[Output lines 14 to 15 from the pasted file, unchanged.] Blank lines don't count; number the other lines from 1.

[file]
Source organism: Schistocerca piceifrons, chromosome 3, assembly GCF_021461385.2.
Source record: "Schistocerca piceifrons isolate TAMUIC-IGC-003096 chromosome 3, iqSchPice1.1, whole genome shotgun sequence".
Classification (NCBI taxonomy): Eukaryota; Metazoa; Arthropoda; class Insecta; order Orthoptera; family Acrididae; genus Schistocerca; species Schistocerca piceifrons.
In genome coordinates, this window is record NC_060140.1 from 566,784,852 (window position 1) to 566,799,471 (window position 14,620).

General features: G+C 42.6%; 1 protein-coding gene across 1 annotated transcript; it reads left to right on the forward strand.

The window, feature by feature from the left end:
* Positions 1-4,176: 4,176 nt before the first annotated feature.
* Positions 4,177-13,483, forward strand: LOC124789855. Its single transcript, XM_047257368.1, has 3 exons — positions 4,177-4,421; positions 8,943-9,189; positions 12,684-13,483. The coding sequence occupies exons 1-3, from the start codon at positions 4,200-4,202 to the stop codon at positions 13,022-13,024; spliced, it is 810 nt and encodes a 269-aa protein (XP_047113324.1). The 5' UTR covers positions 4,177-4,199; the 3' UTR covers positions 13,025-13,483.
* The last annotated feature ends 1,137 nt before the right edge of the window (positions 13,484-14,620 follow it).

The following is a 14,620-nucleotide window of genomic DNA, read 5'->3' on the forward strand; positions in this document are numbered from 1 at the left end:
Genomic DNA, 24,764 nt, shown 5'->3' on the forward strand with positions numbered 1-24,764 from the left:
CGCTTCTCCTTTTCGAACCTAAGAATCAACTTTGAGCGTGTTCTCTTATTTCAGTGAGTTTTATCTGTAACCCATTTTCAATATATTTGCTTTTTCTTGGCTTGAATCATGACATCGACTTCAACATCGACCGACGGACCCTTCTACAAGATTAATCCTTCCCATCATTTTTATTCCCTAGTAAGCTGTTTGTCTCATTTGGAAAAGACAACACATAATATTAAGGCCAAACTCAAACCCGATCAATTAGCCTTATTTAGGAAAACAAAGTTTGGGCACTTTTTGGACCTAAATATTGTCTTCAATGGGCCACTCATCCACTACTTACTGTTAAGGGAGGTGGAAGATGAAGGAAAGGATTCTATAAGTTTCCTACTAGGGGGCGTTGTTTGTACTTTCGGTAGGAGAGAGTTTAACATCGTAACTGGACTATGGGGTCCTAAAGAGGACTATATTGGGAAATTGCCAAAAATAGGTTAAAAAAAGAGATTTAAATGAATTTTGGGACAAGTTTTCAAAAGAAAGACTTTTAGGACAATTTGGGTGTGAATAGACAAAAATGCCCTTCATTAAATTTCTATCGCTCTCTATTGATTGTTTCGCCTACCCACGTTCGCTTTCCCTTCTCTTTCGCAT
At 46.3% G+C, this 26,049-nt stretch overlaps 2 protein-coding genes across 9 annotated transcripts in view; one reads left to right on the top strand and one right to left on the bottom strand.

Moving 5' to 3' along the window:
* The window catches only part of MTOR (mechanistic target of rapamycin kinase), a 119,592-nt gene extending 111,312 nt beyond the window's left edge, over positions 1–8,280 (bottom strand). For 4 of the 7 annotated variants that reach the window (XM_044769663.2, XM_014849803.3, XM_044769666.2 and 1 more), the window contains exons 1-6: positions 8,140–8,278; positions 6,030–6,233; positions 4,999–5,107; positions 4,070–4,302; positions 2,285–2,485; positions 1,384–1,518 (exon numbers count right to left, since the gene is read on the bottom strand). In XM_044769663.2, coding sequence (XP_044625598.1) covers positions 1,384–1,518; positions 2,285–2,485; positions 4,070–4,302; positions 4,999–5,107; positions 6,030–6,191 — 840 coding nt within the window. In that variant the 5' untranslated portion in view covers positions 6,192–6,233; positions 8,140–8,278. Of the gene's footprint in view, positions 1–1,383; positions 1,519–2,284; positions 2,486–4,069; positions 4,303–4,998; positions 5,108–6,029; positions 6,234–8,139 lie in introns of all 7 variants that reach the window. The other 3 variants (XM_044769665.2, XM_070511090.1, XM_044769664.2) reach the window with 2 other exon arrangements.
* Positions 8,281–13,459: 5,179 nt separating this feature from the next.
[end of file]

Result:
Moving 5' to 3' along the window:
* The window catches only part of MTOR (mechanistic target of rapamycin kinase), a 119,592-nt gene extending 111,312 nt beyond the window's left edge, over positions 1–8,280 (bottom strand). For 4 of the 7 annotated variants that reach the window (XM_044769663.2, XM_014849803.3, XM_044769666.2 and 1 more), the window contains exons 1-6: positions 8,140–8,278; positions 6,030–6,233; positions 4,999–5,107; positions 4,070–4,302; positions 2,285–2,485; positions 1,384–1,518 (exon numbers count right to left, since the gene is read on the bottom strand). In XM_044769663.2, coding sequence (XP_044625598.1) covers positions 1,384–1,518; positions 2,285–2,485; positions 4,070–4,302; positions 4,999–5,107; positions 6,030–6,191 — 840 coding nt within the window. In that variant the 5' untranslated portion in view covers positions 6,192–6,233; positions 8,140–8,278. Of the gene's footprint in view, positions 1–1,383; positions 1,519–2,284; positions 2,486–4,069; positions 4,303–4,998; positions 5,108–6,029; positions 6,234–8,139 lie in introns of all 7 variants that reach the window. The other 3 variants (XM_044769665.2, XM_070511090.1, XM_044769664.2) reach the window with 2 other exon arrangements.